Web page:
Tupac’s Digital Resurrection

All eyes were turned to the Coachella Music Festival this April. As fans cheered from the crowd, a figure rose from the darkness, someone who changed the face of rap music, even after his tragic death 16 years ago. Tupac Shakur took center stage, along with Snoop Dog and Dr. Dre in a miraculous reunion. And by miraculous, I mean assisted by technology. Tupac was digitally projected onto the stage for this performance. And what I cannot understand is of all his devoted fans, who claim to respect his ideals and message, why so few of them are pissed off.

Look, I understand it’s hard to lose a person who meant so much to a scene. Shakur’s writing was not the “bitches and hoes” sort of rap that’s so popular today. His work revolved heavily around inner city violence, oppression and social class. And he was shot down in his prime. It truly was a tragedy. But instead of grasping at any conceivable way to relive our time with this artist, what we really should be asking ourselves is, “Would he really have wanted this?”

The precedent for digital music and pop stars has already been set. Here in the States the Gorillaz are a totally animated group of characters, and they have been extremely successful. And inAsia, the Vocaloid trend has spread like wildfire. Completely digital pop stars like Hatsune Miku have reached the top of the charts, rivaling real artists in popularity. But the difference is these are original characters. The companies that create them own them outright, hence whatever they say, do, or endorse is up to that company. But it’s different- excuse me- it should be different when it comes to a human being.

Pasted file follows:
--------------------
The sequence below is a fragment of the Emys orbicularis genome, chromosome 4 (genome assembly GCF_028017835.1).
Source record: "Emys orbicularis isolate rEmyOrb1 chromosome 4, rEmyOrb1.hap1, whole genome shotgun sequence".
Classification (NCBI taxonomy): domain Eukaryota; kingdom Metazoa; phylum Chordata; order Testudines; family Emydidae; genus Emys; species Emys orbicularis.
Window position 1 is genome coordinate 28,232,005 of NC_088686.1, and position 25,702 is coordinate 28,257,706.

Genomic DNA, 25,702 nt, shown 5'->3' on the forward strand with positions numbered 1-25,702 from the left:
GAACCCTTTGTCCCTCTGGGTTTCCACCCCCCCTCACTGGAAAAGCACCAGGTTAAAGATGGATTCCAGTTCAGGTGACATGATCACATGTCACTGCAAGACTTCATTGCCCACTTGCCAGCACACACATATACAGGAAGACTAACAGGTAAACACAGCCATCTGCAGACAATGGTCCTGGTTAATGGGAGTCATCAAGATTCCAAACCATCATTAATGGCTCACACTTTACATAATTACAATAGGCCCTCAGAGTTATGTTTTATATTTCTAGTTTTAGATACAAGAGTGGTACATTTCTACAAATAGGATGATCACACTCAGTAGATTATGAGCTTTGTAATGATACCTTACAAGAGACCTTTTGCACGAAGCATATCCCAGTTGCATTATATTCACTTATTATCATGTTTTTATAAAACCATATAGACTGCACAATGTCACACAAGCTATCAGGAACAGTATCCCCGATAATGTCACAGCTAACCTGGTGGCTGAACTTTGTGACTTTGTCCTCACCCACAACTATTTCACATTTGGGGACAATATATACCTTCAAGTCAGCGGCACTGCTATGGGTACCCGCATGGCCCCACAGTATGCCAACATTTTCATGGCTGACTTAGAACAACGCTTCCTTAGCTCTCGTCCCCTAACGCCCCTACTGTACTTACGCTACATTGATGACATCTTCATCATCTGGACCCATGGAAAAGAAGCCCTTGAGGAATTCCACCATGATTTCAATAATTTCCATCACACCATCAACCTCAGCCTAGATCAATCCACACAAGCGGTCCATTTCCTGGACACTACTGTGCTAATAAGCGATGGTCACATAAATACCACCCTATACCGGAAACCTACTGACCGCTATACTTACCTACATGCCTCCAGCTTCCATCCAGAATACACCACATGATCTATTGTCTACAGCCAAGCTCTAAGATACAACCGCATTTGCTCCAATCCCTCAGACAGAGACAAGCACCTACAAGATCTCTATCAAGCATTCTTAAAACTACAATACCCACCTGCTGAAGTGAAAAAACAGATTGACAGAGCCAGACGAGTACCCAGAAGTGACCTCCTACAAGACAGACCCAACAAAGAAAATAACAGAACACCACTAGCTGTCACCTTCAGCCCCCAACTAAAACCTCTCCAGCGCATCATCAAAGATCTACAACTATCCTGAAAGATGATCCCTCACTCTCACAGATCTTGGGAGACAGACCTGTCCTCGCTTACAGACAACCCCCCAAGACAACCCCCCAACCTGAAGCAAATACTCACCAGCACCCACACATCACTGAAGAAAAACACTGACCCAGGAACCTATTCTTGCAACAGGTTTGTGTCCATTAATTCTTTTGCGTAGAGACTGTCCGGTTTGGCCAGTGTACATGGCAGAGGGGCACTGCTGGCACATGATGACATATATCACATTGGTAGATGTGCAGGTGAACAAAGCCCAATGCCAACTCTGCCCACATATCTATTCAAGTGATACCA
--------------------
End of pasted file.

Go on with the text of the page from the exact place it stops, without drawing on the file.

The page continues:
It’s easy to get swept up in the excitement, but we all need to remember- this isn’t actually Tupac Shakur. It’s not his body, and more importantly, it’s not his mind. Whatever this projection is programmed to say is determined by the organization that owns the rights to his work. This isn’t the first time a celebrity has been dug up to dance for cameras either. Fred Astaire, Humphrey Bogart, and James Cagney have all been wrenched from the grave to endorse causes and products.

So let’s cut the crap and call this what it really is: exploitation. You take an extremely popular product (Tupac) with the addition of scarcity (can’t get much scarcer than dead) and what you end up with is customer demand. But just because you can profit from something doesn’t mean you should. And as consumers, we need to remember that just because we want something doesn’t mean we should have it. Do I want to see Bruce Lee in a new Kung Fu movie? Hell yeah. Does that mean a corporation should dig up his corpse and parade him around like a marionette for the cameras? No, of course not. Because Bruce Lee is not alive to give his consent. And when consent can’t be given, things can get mighty unethical. What’s to stop record labels and businesses from using these digital zombies to sell their products? Does Tupac prefer Coke or Pepsi? The answer is neither, he’s dead damn it. Which presidential campaign would Aaliyah endorse? Or James Dean or Elvis Presley? You may think they wouldn’t go that far, but I honestly never thought a label could be so disrespectful as to digitally recreate an artist who had died. And yet here we are. We’ve taken a step into the future and are born anew into a world where this type of exploitation will become commonplace- if we allow it. So where does the newborn go from here?


By Magdalen O’Reilly